A Summary of Ruth

During the time period of the judges, the Holy Spirit has preserved a fascinating story of redemption in the context of ancient Israel (Ruth 1:1). In the book of Ruth we learn of a family from Bethlehem in Judah who was forced to leave the land of Israel to dwell in Moab. There was a severe famine in the land so Elimelech and his wife Naomi, with their sons Mahlon and Chilion, sojourned in Moab. Elimelech died in the land of Moab so Naomi’s sons took wives from the of Moab as well. Moabites, named Orpah and Ruth. Later, both Naomi’s sons died in the land.

Naomi heard that God had been kind to Israel and gave them food once again. The famine had ended, so she resolved to go back to Judah. Naomi encouraged her daughters-in-law to remain in the land of Moab, among their people. However, Ruth remained loyal to Naomi and dedicated herself to her mother-in-law and to serving the one, true God.

“But Ruth said, ‘Do not urge me to leave you or turn back from following you; for where you go, I will go, and where you lodge, I will lodge. Your people shall be my people, and your God, my God,”
(Ruth 1:16)

Naomi and Ruth returned to Judah, where Ruth desired to glean in the fields. She gleaned in the fields of Boaz, a relative of Elimelech’s. Boaz was kind and blessed Ruth in the name of the Lord. Boaz desired for Ruth to only work in his fields. Ruth’s faithfulness and kindness had been reported throughout Judah and Boaz had been made aware of it (Ruth 2:11). Naomi encouraged Ruth to continue working in Boaz’s fields and to prove herself loyal to him, seeking to help her and give her security in Israel, especially through marriage. So Ruth proved her faithfulness toward Boaz, working devotedly and ethically.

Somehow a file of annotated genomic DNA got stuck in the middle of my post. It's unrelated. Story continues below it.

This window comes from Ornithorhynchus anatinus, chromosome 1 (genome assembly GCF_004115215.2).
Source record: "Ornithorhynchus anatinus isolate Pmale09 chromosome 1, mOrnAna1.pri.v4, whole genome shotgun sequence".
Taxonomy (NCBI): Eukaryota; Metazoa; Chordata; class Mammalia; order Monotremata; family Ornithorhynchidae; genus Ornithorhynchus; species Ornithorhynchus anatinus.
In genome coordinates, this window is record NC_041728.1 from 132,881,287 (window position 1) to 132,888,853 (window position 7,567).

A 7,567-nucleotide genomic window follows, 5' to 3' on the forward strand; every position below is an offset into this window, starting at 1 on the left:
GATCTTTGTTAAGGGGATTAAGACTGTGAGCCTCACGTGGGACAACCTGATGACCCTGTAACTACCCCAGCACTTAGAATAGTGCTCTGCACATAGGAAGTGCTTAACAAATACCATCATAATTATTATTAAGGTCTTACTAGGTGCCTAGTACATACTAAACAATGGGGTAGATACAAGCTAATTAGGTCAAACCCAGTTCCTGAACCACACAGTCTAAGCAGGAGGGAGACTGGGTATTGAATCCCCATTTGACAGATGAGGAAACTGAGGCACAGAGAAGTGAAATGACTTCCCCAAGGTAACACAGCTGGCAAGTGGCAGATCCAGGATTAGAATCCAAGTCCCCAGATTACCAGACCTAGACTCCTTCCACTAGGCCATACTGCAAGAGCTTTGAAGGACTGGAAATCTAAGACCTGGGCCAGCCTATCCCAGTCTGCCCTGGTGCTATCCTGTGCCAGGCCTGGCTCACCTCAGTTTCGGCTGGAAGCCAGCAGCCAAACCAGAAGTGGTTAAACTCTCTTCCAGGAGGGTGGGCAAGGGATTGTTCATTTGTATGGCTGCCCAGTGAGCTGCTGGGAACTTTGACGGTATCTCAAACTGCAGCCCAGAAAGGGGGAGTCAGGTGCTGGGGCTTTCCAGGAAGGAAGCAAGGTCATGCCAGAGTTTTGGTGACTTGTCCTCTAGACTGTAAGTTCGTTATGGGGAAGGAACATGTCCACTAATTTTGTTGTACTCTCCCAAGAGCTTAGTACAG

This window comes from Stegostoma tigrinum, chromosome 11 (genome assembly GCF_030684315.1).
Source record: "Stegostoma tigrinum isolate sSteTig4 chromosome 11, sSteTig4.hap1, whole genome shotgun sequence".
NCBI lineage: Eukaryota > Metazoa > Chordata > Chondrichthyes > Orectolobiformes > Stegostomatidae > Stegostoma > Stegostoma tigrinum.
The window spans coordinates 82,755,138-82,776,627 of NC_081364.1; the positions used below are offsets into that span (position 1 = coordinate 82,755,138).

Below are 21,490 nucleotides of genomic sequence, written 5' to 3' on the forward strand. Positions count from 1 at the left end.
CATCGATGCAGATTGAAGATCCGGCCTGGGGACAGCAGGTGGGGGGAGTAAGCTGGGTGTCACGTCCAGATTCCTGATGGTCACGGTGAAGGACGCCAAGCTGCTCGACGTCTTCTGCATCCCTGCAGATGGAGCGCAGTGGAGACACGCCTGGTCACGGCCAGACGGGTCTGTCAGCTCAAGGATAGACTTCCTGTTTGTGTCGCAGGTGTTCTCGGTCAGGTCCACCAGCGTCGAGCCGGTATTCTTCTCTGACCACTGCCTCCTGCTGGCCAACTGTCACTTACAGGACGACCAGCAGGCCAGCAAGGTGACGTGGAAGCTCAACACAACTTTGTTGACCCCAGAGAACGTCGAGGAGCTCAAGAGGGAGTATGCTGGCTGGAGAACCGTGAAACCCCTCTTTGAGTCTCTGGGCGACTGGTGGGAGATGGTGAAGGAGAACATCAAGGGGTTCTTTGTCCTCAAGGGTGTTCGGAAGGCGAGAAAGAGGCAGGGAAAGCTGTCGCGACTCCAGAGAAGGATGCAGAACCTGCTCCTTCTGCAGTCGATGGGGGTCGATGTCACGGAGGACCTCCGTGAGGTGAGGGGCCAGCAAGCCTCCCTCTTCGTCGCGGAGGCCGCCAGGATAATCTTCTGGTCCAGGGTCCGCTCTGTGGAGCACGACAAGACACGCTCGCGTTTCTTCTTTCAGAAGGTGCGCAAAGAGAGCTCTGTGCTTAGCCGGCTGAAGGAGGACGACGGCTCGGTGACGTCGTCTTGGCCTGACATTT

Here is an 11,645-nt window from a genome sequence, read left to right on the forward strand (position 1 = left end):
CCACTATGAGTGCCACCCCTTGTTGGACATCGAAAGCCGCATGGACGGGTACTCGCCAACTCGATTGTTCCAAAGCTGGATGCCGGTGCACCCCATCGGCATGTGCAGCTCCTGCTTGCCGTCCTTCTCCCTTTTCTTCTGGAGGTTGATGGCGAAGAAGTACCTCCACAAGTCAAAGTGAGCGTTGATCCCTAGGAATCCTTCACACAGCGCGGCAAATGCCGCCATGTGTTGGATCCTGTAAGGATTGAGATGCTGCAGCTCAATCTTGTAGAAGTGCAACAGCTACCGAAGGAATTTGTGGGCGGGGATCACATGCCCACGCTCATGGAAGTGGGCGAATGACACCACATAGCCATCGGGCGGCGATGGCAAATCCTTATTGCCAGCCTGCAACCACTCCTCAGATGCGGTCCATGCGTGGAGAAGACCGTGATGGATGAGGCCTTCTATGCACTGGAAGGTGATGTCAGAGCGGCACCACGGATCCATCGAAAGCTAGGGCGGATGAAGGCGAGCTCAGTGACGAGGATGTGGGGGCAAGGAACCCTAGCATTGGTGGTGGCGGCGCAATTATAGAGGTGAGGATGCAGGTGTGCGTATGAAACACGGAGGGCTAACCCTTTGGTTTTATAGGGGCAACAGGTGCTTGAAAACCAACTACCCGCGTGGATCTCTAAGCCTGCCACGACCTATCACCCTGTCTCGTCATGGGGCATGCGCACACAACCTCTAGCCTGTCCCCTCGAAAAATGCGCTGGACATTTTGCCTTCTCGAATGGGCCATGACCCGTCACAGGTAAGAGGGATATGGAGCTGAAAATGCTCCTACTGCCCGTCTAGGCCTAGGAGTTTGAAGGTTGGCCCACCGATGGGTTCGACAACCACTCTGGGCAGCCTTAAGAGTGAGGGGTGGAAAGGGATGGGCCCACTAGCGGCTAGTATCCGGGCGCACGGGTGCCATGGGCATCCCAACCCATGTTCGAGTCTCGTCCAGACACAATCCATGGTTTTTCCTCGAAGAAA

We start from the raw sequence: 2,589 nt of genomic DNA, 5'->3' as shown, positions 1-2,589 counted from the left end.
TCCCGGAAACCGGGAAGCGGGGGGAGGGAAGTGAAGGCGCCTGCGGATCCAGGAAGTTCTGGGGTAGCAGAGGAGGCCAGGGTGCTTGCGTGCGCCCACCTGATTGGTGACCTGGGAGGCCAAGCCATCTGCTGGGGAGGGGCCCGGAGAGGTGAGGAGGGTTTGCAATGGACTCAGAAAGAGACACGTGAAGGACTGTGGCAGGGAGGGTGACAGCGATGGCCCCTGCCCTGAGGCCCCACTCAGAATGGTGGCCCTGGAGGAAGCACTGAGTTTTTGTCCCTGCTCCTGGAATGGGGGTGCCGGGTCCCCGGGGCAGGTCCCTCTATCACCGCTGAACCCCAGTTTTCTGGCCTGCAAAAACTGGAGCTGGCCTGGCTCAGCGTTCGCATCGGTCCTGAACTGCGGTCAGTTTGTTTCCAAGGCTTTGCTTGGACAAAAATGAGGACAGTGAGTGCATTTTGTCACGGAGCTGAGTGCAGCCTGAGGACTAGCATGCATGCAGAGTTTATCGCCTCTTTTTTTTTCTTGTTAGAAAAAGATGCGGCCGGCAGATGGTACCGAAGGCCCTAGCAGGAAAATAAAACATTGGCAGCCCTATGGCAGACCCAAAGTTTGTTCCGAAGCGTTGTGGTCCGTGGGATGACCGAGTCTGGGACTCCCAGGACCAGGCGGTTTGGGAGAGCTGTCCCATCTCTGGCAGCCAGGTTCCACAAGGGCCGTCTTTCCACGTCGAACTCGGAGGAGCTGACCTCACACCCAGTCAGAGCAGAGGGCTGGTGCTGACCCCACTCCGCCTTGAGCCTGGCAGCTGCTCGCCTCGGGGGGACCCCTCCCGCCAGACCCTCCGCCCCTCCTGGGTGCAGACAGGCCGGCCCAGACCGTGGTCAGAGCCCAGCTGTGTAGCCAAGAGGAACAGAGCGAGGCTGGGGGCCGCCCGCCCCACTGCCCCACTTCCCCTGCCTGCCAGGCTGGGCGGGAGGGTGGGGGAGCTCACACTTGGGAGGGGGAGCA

In the culture and law of Israel, there were Levirite marriages which were marriages upon which a family member would marry the widow of a deceased family member in order to preserve the family lineage. Boaz, being a part of Elimelch’s family, was qualified to marry Ruth and raise up a family for his deceased relatives. Boaz could honor his kinsmen who had died by marrying Ruth. However, there was a closer relative in line who would have had the first choice to marry Ruth. Boaz approached this relative with the elders of the city to see if he would redeem the land of Elimelech and Ruth. This relative passed on the opportunity, allowing Boaz to have the right of redemption (Ruth 4:4-7).

This story is not simply a love story recorded in the Bible. It has the background of redemption—paying a price in order to have a possession. Through the blood of Christ we are redeemed and become God’s possession (Titus 3:14). This book also hands down the Davidic lineage, which is the Messianic lineage. Boaz and Ruth were the great great grandparents to King David. Through the redemption of Ruth by Boaz, the redemption of the world was made possible through the Christ, the Son of God (Romans 3:24).

by Sean P. Cavender

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